Our notions of heroism change over time. The construction and reception of heroes is dependent on context. Often the heroes of a time and place are only decided in hindsight when their actions and the consequences of those actions are weighed by the collective, the media or Hollywood scriptwriters.
Texts can reflect the values, anxieties and aspirations of their time and place. For example, the Star Wars franchise has changed its notions of the hero over time. Early Star Wars films had some diversity back in the 1970s. Leia was an independent hero who could stand up for herself and played a key part in the Rebel Alliance. But she was still pictured as the pretty woman handing medals to the male heroes. Lando Calrissian was a non-white heroic figure, but a more minor and less honourable character than the two white males, Luke and Han. Diversity and Otherness were also foregrounded by the multiple alien species in the films, from everyone’s favourite heroic Wookie, to sinister or repulsive villains.
Fast forward almost forty years and Rei and Finn, the heroes of the 2015 Star Wars Episode VII (which I have written about here and here), show the shift in the hero’s representation in terms of gender and race.
Meanwhile, Batman is a hero whose representation has evolved over time, from the silly unintimidating comical figure of the 1960s television show, to the tortured, vengeful, imposing figures of recent films. Newer Batmans, including those played by Christian Bale and Ben Affleck, are psychologically darker and more complex.
In 2016, heroes like Deadpool and the new Ghostbusters question the traditional portrayal of the hero. Deadpool, like the animated hero Shrek, challenges stereotypical hero behaviour. He is rude, lewd and without a noble cause. The new Ghostbusters expand our vision of how heroes might look. The Game of Thrones franchise, too, agitates reader and viewer expectations of the hero by presenting us with complex, shifting characters who dance along and frequently cross the line between heroism and villainy.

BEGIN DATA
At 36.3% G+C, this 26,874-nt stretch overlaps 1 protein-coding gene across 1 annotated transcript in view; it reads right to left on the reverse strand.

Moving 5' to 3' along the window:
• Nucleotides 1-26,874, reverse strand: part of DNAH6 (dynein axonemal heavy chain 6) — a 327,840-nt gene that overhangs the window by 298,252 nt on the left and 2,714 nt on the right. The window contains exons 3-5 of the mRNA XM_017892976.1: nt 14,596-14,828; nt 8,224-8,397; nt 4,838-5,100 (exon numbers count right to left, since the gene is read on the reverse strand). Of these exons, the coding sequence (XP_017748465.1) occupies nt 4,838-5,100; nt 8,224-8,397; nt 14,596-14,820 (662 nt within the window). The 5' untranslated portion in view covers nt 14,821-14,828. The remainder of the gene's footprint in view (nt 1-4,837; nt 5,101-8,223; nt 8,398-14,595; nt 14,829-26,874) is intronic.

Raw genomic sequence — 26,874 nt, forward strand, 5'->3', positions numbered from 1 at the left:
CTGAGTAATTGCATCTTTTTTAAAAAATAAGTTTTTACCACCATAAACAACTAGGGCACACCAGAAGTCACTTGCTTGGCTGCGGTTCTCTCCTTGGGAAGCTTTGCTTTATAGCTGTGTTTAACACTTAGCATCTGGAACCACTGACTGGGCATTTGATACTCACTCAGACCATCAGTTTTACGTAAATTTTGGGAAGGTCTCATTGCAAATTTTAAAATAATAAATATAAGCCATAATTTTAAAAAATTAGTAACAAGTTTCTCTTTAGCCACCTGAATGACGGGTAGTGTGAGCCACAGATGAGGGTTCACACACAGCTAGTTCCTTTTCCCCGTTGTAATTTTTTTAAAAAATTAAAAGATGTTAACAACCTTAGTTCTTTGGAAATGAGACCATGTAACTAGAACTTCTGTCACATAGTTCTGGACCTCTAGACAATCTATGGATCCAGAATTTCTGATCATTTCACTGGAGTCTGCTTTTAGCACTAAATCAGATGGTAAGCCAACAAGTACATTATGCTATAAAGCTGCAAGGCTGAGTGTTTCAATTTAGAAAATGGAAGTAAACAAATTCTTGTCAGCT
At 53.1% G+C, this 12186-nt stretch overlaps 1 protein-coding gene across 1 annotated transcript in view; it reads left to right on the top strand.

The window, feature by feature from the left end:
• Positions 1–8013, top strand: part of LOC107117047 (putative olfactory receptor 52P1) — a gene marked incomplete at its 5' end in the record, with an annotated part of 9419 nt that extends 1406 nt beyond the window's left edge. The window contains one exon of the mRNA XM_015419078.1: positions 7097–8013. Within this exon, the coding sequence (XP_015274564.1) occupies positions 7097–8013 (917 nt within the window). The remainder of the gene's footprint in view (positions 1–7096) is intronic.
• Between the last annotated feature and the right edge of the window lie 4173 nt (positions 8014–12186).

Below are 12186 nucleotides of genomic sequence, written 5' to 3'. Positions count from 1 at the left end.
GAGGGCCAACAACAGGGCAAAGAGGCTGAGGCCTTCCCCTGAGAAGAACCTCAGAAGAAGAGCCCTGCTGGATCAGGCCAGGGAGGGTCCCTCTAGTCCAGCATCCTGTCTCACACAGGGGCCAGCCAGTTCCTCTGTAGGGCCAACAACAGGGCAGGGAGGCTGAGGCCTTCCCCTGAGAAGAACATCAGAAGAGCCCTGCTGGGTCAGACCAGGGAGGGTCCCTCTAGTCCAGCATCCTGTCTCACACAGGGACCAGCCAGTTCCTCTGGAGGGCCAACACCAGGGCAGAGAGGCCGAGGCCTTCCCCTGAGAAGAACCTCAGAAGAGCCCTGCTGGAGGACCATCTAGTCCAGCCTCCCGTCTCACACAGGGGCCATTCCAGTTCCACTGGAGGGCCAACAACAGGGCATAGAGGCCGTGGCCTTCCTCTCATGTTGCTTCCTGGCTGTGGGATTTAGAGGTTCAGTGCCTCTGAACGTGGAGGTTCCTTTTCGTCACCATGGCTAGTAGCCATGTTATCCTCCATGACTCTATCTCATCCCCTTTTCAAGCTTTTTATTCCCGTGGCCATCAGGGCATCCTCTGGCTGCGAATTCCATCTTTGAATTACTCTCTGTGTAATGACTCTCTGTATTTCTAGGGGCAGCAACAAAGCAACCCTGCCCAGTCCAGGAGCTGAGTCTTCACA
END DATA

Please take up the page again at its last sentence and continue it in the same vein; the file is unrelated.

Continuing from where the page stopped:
To leadership …
How is the realm of leadership affected by the fluid definitions of heroism, dependent as they are on the time and place in which any real, mythological or fictional hero is created and received?
Today I’ll be speaking at the Rise and Future of Heroism Science Conference in order to explore what insights the data from my PhD has to offer the field of heroism, and what heroism has to offer the arena of leadership.
The questions I ask are:
- Must the school leader hero be a charismatic, selfless visionary? A beacon of bravery and a moral crusader?
- Are alternate leadership metaphors and narratives helpful for thinking about contemporary leadership in schools?
My answer, based in the emergent themes from the interview data of school leaders in my PhD study, is that the traditional lone hero on an individualistic quest is not an appropriate metaphor for the school leader. The leaders in my study reflected notions of servant, distributed, caregiver or transparent leadership.
Participants offered up their own metaphors for heroic leadership, revealing that heroism when leading others can be fluid, deliberate and imperceptible.
In my PhD thesis, I applied the literary character of the Cheshire Cat to emblematically articulate the visible-invisible school leader, who deliberately appears and disappears, showing only part of themselves depending on the needs of those who they lead. The Cheshire Cat leader empowers others to find their way through their professional Wonderlands. Sometimes they are the encouraging grin, the glimmering eyes, the disappearing tail. At times they are the disembodied voice, mentoring, coaching or guiding. Unlike the autocratic and unlikeable Red Queen, the Cat is a mysterious guide who operates from the aerial view of the tree, with an understanding of the bigger picture.
The image of leaders posturing as white knights of school improvement, wielding swords of change and self-promotion, is seductive but unhelpful. Heroism in school leadership can be deliberate, fluid and at times imperceptible. School leaders can focus on the collective good and intentionally navigate visibility and invisibility (although I wonder to what extent deliberately imperceptible leadership can feel like being an under-appreciated Santa Claus, and how leaders feel when their machinations to build the capacities of others go unnoticed).
My PhD suggests that leadership that serves a community or organisation, and the individuals within it, need not be highly visible. Heroism in leadership can be about deliberate invisibility, the barely discernible swish of a tail and the disappearing gleam of a Cheshire grin.
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